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January 15, 1958 - Image 13

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Wednesday, January 15, 1958


Page Thirteens

Wednesday, January 15, 1958 THE MICHIGAN DAILY MAGAZINE Paae Thirteen

'A Handbook of Jazz'
It Serves as a Guide to both Concepts and Players

A HANDBOOK OF JAZZ. Bar- reveal the artist's emotions and
impressions of life, or the cater-
ry Ulanov. New York, 195": wauling of immoral, illiterate mu-
Viking Press, 239 pp. $3.50 sicians from dives and bordellos.
More than anything else, jazz
By P tHIIf UNCK elicits a personal response -which
Daily st5f 1Wrir is never the same in any two
JAZZ MEANS many things to people. For this reason, jazz does
,,any people. It is a form of not lend itself readily to precise
music which can be, according to definition such as Barry Ulanov
the point of view one takes, a trys to make in A Handbook of
sincere and significant attempt to Jazz. Similarly, precise criticism

of Ulanov's book is not possible
because of the many lights in
which his opinions can be viewed.
Ulanov has attempted to write
a book which in one volume ties
the history, the schools, the mu-
sicians and the value of jazz into
a unified whole, In this he has not
quite succeeded, and indeed it
seems hardly probable that any
author, no matter how gifted,
'HE BASIC FLAW in any work
of this kind lies in the neces-
sary attempt to describe the sound
of an instrument or group of in-
struments in words. Just as it
is impossible to convey the sound
of middle C on a piano in words
to someone who has never heard
the note, it is even more im-
possible to tell the qualities of a
passage or even a single note
played by Louis Armstrong or Roy
Thus Ulanov, whether or not
he realized it, had to presuppose
some familiarity with jazz or at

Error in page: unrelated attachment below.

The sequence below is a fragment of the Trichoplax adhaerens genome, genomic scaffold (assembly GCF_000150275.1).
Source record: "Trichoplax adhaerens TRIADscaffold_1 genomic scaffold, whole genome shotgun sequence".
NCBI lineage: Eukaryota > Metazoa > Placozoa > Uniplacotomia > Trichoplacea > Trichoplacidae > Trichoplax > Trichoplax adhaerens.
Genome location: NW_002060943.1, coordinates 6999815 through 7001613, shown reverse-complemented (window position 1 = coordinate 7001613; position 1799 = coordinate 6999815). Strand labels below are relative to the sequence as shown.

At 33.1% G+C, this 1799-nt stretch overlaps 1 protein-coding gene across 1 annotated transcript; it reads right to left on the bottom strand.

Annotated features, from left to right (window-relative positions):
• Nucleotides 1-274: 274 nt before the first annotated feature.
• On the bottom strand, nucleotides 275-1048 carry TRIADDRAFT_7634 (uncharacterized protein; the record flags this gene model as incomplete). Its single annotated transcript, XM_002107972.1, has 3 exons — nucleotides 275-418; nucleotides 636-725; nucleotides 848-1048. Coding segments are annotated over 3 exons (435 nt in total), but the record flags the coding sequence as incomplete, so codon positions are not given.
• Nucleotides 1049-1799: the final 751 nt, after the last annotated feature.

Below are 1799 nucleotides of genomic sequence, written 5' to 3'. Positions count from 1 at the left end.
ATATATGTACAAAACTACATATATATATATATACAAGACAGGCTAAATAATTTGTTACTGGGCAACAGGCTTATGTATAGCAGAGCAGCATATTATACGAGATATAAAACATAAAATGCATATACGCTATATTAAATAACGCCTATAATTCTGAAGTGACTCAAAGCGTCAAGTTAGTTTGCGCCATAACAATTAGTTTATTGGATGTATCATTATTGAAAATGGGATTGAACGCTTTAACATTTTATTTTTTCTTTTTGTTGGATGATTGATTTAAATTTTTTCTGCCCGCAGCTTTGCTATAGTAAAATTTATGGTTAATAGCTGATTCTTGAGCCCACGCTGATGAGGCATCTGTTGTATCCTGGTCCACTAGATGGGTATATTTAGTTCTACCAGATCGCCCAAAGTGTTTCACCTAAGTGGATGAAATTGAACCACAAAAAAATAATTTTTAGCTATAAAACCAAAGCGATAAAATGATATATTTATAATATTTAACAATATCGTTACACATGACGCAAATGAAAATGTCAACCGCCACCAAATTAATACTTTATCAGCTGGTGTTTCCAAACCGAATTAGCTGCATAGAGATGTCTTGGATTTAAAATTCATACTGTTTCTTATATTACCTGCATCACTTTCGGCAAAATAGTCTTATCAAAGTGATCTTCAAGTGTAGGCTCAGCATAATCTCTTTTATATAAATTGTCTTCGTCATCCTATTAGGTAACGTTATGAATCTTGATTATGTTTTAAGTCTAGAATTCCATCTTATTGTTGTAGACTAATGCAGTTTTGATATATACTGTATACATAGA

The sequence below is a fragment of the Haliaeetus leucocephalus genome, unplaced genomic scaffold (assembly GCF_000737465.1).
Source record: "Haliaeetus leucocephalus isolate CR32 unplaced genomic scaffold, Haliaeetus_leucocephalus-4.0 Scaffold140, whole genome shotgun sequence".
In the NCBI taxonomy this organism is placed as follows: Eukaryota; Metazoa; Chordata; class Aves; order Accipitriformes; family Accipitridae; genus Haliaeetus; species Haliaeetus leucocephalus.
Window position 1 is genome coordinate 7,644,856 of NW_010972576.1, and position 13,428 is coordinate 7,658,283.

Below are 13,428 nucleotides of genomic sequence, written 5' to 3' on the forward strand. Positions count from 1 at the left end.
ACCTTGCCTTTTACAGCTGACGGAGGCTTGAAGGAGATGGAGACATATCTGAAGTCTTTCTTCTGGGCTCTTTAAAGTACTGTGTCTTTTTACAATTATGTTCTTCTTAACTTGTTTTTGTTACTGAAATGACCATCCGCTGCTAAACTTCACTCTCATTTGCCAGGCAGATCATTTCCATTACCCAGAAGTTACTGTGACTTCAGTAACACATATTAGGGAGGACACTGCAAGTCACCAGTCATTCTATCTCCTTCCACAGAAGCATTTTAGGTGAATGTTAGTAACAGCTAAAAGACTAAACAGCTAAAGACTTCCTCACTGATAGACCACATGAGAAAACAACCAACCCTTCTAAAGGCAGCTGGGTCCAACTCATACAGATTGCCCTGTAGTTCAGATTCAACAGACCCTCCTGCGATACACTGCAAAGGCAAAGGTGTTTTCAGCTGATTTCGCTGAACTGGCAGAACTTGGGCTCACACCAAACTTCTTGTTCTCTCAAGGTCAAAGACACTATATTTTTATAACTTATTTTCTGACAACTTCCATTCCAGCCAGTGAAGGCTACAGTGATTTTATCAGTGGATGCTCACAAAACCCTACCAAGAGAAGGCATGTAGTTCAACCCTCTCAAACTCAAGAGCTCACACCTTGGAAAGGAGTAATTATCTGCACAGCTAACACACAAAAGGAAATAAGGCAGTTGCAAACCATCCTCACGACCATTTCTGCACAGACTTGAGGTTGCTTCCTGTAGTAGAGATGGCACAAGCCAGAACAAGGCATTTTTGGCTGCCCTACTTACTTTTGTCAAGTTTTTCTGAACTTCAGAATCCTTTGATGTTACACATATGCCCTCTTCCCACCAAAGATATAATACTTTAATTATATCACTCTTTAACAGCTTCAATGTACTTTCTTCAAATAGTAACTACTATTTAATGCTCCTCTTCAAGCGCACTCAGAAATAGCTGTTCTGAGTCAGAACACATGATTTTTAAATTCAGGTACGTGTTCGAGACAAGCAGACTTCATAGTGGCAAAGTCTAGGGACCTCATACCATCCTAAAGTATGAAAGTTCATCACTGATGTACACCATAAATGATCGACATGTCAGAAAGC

least a small amount of technical
knowledge of playing some 'form
of music. The book, then, becomes
somewhat vague to a person who
has not had any connection,
whether passive or active listen-
ing, with jazz.
faults, the book does a good,
if somewhat opinionated, job of
guiding the novice through the
basic concepts of jazz and the
people who play it.
A Handbook of Jazz is organized
in four major parts-a short his-
tory of jazz, an introduction to
some of the technical points of
jazz, philosophy on jazz in gen-
eral and information about a
number of impo-tant individuals,
past and present, in the field.
Ulanov considers the most im-
portant parts of jazz knowledge
to be knowledge of the history and
development of the many fields
and schools of jazz.
He is one of the first writers
not willing, to state categorically
tlat jazz developed from the Negro
slaves in the South who brought
their native African rhythms to

the United States, combined them
with hymns to produce spirituals,
and then trooped to Storyville in.
New Orleans to bring forth Dixie-
PROPONENTS of this theory
point to the rhythms and mel-
odies of jazz and say that only
Africa could have produced them.
Ulanov, on the other hand states,
and correctly, that native music
in Africa is not given to much in
the way of melody and that jazz
has never approached the intricate
and quite un easurable beats of
a corps of African drummers."
The history, as a whole, falls
short of being in any way com-
plete. In the few pages he devotes
to history, Ulanov can no more
than sketch an outline of jazz in
the last 60 years. Ulanov is not
above referring to people he has
never mentioned before in his
history and often. leaves gaps
which he obviously expects the
reader to know instead of at
least partially explaining his refer-
When writing what he calls a
"capsule history," Ulanov cannot
skip entire fields of jazz-boogie-
woogie for example-and he
should not skip through other sec-
tions of his "history" with no more

than a passing glance. He is per-
fectly entitled to pass judgement
on anything he pleases, but in
that case he shouldn't call his
opinions "history."
AGAIN in explaining the Instru-
ments used by jazz musicians,
Ulanov requires a certain amount
of familiarity with music in 'ex-
plaining the ranges of the various
instruments. At one point, he re-
fers to the fingering systems used
on the clarinet-a comment which
lacks real significance for anyone
who has no experience with clar-
On the whole, his chapter on
instruments comes close to being
ridiculous. At the beginning of
the chapter, he explains that cer-
tain Instruments are those used by
jazz musicians. Then, in the course
of his discussions, he lists all the
instruments used by the perform-
ers of classical music.
At the end of the chapter he
comes out with a debatable quota-
tion made in 1926 to the effect
that most classical musicians
would willingly ,desert classical
music if they were able to play
wel enough to play jazz. In this,
he breezily ignores the possibility
that classical musicians may be
See JAZZ, Page 14

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